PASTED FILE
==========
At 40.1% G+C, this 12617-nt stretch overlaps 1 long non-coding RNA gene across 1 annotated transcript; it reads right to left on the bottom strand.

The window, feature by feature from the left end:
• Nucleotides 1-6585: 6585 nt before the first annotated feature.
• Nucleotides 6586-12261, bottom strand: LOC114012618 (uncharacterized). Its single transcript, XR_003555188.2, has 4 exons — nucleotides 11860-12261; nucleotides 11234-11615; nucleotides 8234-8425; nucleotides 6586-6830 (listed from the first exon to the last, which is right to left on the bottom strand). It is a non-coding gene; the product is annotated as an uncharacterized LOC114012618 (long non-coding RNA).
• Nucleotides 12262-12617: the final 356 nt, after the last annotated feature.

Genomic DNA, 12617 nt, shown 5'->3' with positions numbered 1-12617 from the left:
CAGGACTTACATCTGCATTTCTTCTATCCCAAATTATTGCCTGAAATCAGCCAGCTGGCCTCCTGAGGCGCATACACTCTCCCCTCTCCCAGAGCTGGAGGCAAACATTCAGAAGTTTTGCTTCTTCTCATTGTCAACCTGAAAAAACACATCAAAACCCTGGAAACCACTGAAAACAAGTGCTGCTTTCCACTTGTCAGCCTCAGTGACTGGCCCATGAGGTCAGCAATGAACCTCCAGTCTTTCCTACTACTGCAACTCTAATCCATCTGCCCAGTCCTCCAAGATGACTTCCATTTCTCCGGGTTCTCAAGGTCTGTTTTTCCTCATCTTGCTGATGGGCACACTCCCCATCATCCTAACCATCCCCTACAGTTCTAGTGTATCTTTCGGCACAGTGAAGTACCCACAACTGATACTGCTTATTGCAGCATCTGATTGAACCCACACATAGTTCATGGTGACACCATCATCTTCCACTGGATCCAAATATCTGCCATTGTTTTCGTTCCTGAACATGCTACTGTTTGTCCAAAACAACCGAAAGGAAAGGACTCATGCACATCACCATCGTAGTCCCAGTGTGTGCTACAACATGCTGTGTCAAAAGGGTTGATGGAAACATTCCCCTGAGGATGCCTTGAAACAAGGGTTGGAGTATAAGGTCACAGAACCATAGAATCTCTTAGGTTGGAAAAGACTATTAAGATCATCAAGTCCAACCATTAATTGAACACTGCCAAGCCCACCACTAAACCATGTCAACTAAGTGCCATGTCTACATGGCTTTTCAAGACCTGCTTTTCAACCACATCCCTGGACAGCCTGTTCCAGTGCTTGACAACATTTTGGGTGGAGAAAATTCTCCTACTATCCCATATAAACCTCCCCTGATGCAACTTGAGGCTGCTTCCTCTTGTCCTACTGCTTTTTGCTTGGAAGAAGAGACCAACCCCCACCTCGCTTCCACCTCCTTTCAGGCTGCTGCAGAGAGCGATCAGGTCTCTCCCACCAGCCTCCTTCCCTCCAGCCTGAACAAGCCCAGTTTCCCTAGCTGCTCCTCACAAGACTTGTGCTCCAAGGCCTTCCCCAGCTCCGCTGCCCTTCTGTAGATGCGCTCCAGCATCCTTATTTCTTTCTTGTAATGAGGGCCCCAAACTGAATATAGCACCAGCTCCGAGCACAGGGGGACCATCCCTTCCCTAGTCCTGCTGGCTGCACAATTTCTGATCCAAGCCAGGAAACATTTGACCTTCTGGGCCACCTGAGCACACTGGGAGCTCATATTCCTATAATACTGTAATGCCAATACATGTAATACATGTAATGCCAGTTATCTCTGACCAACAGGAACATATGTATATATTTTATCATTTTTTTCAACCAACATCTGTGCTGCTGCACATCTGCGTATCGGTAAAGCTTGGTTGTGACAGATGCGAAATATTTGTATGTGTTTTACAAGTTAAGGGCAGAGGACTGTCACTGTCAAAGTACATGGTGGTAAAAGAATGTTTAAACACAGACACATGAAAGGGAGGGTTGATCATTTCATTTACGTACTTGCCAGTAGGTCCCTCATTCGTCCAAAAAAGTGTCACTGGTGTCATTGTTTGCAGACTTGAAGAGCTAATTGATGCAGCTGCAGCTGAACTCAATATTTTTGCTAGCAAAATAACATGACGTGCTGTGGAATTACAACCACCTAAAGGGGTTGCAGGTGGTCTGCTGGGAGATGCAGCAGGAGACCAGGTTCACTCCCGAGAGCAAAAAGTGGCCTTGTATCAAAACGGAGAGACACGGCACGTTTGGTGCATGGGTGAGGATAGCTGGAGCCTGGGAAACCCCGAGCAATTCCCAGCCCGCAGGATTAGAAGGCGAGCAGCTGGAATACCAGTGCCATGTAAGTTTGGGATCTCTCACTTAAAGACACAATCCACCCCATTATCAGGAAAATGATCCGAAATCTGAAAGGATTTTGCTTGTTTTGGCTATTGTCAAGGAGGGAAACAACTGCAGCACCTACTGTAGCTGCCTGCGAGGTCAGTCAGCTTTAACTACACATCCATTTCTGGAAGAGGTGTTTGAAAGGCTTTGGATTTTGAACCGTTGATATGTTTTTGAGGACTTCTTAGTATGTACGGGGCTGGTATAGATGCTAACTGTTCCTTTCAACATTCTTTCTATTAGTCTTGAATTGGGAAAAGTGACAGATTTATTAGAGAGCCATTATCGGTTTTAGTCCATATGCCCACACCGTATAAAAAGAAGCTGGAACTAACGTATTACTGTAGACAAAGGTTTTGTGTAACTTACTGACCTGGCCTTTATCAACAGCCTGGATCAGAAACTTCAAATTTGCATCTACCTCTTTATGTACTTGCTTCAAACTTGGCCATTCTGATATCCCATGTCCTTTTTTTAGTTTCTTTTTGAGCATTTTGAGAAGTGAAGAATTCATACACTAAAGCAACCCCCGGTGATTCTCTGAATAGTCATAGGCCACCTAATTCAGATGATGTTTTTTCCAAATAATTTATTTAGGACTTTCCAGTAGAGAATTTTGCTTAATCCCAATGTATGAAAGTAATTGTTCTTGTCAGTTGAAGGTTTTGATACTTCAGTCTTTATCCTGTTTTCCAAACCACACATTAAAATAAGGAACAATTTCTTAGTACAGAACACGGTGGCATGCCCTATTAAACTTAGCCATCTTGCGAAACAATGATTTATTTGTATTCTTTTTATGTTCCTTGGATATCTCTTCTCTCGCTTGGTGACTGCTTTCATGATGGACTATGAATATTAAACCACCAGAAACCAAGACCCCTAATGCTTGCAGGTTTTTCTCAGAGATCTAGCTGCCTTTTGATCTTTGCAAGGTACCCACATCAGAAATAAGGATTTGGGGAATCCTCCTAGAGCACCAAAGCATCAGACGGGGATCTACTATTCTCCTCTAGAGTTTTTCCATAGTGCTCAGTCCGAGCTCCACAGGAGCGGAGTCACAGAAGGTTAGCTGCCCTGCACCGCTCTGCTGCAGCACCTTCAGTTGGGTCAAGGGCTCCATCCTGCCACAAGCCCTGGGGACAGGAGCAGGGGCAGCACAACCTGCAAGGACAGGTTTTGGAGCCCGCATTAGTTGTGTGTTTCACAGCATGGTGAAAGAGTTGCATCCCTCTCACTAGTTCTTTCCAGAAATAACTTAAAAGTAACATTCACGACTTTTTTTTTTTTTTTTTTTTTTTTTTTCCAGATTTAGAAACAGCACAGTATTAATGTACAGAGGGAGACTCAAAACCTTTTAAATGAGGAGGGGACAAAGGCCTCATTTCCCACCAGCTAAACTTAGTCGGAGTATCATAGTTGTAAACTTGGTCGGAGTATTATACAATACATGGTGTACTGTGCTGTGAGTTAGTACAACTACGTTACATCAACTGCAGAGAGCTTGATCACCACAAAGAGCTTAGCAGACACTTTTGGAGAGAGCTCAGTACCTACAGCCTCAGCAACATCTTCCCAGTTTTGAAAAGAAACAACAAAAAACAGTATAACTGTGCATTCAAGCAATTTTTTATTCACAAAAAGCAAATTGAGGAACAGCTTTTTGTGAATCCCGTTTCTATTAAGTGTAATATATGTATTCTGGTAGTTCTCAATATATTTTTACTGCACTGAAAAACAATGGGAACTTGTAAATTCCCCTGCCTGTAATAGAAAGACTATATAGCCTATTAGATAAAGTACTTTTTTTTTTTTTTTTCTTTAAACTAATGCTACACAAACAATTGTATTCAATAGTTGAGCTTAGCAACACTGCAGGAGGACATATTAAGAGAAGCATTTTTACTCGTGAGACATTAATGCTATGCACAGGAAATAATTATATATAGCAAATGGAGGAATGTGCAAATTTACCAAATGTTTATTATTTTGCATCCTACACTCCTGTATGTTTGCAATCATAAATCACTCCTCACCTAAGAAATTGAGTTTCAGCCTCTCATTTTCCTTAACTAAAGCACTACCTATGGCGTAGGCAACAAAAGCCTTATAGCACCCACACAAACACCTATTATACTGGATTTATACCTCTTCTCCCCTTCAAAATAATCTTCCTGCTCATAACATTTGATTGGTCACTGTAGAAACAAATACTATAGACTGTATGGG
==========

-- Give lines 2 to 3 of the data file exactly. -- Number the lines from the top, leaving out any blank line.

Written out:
The window, feature by feature from the left end:
• Nucleotides 1-6585: 6585 nt before the first annotated feature.